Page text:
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International Book Prizes

International Book Prize Winners

Charles Walton, Assistant Professor of History, has been awarded the 2010 Gaddis Smith International Book Prize by the MacMillan Center for his book, Policing Public Opinion in the French Revolution: The Culture of Calumny & the Problem of Free Speech (Oxford University Press, 2008). Steven Pincus, Professor of History, has been awarded the 2010 Gustav Ranis International Book Prize by the MacMillan Center for his book, 1688: The First Modern Revolution (Yale University Press, 2009).

Established in 2004 to recognize the distinguished legacy of two former Directors of the MacMillan Center, the prizes are awarded for books on international topics written by current members of the Yale faculty. Award recipients receive a research appointment at the MacMillan Center, and a $10,000 research award over two years.

Policing Public Opinion in the French Revolution
In the 1789 Declaration of the Rights of Man and of the Citizen, French revolutionaries proclaimed the freedom of speech, religion, and opinion. A mere four years later, the country descended into a period of political terror, as thousands were arrested, tried, and executed for crimes of expression and opinion. In Policing Public Opinion in the French Revolution, Professor Walton traces the origins of this reversal back to the Old Regime. He shows that while early advocates of press freedom sought to abolish prepublication censorship, the majority still firmly believed injurious speech – or calumny – constituted a crime. With its emphasis on how revolutionaries drew upon cultural and political legacies of the Old Regime, this study sheds new light on the origins of the Terror and the French Revolution, as well as the history of free expression.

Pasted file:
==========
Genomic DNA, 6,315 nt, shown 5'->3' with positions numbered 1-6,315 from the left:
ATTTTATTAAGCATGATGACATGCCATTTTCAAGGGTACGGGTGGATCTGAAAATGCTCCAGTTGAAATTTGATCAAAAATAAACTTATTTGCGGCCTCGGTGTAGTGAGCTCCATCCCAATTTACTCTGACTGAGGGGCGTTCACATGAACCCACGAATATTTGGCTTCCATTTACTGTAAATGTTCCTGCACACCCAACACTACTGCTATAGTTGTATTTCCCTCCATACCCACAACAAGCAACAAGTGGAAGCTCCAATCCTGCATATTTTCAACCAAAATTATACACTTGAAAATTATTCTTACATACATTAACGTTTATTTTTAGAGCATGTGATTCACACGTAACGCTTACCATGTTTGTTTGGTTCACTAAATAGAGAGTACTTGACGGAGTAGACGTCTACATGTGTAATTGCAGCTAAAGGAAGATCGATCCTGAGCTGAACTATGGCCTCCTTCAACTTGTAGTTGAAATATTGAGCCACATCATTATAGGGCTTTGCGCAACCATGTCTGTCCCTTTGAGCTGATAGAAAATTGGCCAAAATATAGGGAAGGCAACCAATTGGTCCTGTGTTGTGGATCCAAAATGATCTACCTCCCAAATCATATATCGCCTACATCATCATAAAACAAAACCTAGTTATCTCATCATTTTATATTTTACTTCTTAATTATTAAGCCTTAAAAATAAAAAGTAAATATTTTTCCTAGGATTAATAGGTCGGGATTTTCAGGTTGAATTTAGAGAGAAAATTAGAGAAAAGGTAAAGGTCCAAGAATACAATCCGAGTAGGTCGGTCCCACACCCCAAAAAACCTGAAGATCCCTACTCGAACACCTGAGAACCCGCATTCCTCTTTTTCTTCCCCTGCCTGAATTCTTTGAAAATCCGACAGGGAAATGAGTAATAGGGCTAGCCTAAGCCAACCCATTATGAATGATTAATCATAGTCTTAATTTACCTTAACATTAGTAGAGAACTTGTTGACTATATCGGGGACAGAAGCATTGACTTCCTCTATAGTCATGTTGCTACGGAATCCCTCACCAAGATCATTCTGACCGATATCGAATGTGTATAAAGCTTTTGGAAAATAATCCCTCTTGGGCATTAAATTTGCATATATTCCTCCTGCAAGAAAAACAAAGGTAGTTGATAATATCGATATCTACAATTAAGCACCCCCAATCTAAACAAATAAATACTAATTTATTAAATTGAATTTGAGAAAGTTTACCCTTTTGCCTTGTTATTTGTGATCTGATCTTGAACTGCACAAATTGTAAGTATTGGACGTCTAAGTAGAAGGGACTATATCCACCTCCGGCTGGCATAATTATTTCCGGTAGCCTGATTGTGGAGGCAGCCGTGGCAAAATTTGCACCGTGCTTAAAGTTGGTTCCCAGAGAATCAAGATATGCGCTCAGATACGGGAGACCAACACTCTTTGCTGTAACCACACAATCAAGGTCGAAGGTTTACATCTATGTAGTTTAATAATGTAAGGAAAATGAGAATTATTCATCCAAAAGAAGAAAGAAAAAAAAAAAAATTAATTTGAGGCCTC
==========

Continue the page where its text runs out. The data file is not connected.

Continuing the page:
According to the judging panel, Policing Public Opinion in the French Revolution was chosen because it gives “a highly original and compelling account of the radicalization of the French Revolution, linking the democratization of honor with the effects of free speech. Walton uses a wide range of sources to propose an innovative argument on an enduring question of big historical and political import.”

1688: The First Modern Revolution
For two hundred years, historians have viewed England’s Glorious Revolution of 1688–1689 as an un-revolutionary revolution – bloodless, consensual, aristocratic, and above all, sensible. In this new interpretation, Professor Pincus refutes this traditional view in 1688: The First Modern Revolution.

According to the judging panel, 1688: The First Modern Revolution was chosen because “the challenge it presents to well-worn understandings of the 1688 ‘Glorious Revolution’ is twofold: first, he taps a wide range of previously unstudied primary sources, and second, using new scholarship in history and political science, he is able to place the Glorious Revolution in the context of other modern revolutions. Professor Pincus shows that far from nonviolent, consensual, and elite, the Revolution was in fact violent, popular, and transformational. In the process of re-envisioning of the events of 1688 as the first ‘modern’ revolution, the book offers a new lens on the rise of modern liberal society itself.”